You’re probably familiar with the debate over which designation can offer the most opportunities for financial professionals: Certified Financial Planner (CFP®), Chartered Financial Analyst (CFA), or Certified Public Accountant (CPA). We’ve written about the merits of each one in the past, but with the changes happening in the financial services industry, we thought it was time to revisit the question. 

To find out more about which designation(s) can be most helpful, we asked several experts to weigh in on what they see as the benefits of each and where the bulk of the opportunities lie for young professionals.

CFP®, CFA Or CPA

"If you want to be a financial planner, CFP® is the best one. People are more educated now—they want to know if you're a certified financial planner, how you charge, and everything that goes along with that. If you want to provide financial planning, you should be a CFP®. If you want to be an accountant as well, or a money manager, then a CFA and CPA could enhance that. But I think the CFP® is the primary designation people should be focusing on." — Scott Kahan, President and Senior Financial Planner at Financial Asset Management Corp

"A CFP® is the most affordable option specifically if you want to do client work and help people with their money. It's a very specialized and direct route to go. I also think that a CFA is a great designation if you want to do more of the detailed behind the scenes investment work." — Sophia Bera, Founder and Financial Planner at Gen Y Planning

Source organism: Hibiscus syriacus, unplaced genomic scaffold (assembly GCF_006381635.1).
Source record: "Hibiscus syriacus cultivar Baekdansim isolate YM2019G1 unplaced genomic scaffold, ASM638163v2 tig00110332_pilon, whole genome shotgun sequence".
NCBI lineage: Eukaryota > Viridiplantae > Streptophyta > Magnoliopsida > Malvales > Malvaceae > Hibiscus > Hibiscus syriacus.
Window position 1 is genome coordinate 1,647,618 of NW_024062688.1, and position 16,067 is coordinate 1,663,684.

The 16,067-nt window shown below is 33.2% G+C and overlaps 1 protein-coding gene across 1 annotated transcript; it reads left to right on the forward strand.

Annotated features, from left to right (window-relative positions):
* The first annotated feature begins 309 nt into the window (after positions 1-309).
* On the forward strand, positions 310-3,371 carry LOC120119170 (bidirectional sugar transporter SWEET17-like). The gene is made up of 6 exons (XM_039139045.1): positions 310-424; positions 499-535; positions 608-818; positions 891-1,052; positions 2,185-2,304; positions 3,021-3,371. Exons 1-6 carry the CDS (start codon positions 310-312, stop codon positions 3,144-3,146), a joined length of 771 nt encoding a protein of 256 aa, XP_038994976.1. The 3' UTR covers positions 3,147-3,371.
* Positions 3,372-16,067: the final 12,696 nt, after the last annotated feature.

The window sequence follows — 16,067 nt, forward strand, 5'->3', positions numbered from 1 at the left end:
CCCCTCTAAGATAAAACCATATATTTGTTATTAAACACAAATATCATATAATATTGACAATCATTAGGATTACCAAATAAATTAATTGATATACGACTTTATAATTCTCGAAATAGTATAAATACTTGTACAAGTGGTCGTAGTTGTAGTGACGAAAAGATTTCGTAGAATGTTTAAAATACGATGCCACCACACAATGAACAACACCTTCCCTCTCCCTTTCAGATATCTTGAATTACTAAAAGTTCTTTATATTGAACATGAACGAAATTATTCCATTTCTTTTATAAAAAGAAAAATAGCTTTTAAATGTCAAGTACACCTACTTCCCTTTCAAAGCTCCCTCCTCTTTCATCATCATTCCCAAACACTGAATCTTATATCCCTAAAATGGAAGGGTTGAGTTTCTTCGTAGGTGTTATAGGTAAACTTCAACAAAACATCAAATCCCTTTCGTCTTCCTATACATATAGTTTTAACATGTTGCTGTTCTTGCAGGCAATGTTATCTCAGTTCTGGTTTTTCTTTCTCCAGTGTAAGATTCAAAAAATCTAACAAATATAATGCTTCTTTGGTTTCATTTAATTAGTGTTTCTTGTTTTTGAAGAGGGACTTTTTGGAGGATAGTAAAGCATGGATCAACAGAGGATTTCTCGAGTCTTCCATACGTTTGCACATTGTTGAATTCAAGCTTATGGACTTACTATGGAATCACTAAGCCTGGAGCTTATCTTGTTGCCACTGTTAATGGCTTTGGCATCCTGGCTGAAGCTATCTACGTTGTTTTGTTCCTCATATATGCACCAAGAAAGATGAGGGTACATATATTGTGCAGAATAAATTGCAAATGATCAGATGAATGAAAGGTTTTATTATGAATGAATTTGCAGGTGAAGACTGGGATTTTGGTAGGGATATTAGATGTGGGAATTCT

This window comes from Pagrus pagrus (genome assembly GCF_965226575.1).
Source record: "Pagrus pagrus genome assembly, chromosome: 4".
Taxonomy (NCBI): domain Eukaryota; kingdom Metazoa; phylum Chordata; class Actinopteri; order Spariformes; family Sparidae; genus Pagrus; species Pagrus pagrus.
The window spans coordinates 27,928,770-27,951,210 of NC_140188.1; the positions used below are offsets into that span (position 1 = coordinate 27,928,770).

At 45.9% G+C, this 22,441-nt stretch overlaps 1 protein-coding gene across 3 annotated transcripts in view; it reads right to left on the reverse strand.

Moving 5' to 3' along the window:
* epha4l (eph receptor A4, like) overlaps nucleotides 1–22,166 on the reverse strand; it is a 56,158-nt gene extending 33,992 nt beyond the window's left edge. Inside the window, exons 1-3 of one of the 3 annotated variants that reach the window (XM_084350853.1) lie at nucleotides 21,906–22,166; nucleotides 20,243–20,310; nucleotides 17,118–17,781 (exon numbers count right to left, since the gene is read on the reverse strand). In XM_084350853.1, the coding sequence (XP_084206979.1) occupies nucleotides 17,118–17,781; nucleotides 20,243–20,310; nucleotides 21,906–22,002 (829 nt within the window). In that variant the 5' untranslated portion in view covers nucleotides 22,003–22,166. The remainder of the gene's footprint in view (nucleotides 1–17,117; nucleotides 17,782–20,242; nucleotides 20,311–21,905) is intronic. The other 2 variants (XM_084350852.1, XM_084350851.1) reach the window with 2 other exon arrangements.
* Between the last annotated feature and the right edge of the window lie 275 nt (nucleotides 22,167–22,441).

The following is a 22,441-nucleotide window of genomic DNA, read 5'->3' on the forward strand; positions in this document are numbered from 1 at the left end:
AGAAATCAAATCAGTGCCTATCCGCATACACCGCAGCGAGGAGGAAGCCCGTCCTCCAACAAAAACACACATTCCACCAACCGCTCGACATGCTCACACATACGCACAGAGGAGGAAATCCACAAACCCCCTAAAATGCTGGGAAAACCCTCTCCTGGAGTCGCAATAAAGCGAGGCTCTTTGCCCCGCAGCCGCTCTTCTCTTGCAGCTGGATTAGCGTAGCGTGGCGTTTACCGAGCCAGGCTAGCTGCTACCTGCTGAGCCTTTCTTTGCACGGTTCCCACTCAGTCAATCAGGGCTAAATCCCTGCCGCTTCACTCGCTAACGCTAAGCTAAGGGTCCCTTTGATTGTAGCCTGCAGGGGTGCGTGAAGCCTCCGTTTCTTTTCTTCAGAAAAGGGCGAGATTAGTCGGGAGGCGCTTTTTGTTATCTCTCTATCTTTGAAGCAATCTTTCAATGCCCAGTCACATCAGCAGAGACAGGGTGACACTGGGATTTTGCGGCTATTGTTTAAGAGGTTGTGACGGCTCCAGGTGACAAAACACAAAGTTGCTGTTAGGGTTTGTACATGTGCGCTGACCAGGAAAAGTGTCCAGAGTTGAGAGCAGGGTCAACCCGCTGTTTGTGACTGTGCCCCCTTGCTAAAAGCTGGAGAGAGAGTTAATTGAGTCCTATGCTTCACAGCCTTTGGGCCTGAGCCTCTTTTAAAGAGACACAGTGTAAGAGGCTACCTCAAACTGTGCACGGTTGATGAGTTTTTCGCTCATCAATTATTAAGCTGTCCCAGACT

“All these degrees are so different, so it really depends on what field you plan on going into whether it’s accounting, financial advice, or being a financial analyst. Ultimately, being a business owner with one of these degrees will provide you with the most opportunity as opposed to being an employee because you have the two-headed monster of earning cash flow plus the ability to get equity down the road. The CFA or CPA may provide the most immediate return on your money and ultimately if you are successful at being a money manager with the CFA degree—that is where the biggest upside would be.” — Ted Jenkin, CEO of oXYGen Financial Inc.

“I think that hands down, the CFP® certification, with its holistic approach to personal financial planning provides the opportunity for an advisor to provide the most value to their clients. The CFA and the CPA are much more narrowly focused and the skill sets developed aren't necessarily focused on individual finances, but more corporate or business-oriented. As a CFP®, I have the knowledge to help clients in many areas and to tie them all together to create a solid plan. For those who have a great interest in tax or investments and want to pursue a career in one of those areas, then definitely the CFA or CPA certifications would be the direction to go in. I personally enjoy knowing how all the pieces fit together and didn't want to be so narrowly focused in one area.” — Cathy Curtis, Financial Advisor at Curtis Financial Planning, LLC

"I believe that the CFP® designation is the only designation that exists that was designed exclusively around holistic financial planning. And I think that’s why we’re experiencing the growth that we see, and why 86,000-plus financial advisors in the U.S. have elected to earn the CFP® marks. For the person determined to build a career as a financial planner, I don’t think there’s any designation other than a CFP® that would be more appropriate because of the holistic nature of the curriculum and the education and experience requirements.“ — Jack Brod, Chair of the Board of Directors for the CFP Board

The Bottom Line

Although the experts agree that the CFP® certification is the most helpful designation for advisors, they also emphasize that the CFA or CPA certifications can be a helpful addition to an advisor’s toolkit. To decide which one is best for you, it’s important to assess your career goals and determine your strengths. This will help you move forward with confidence and grow your career in a way that’s consistent with your long-term goals.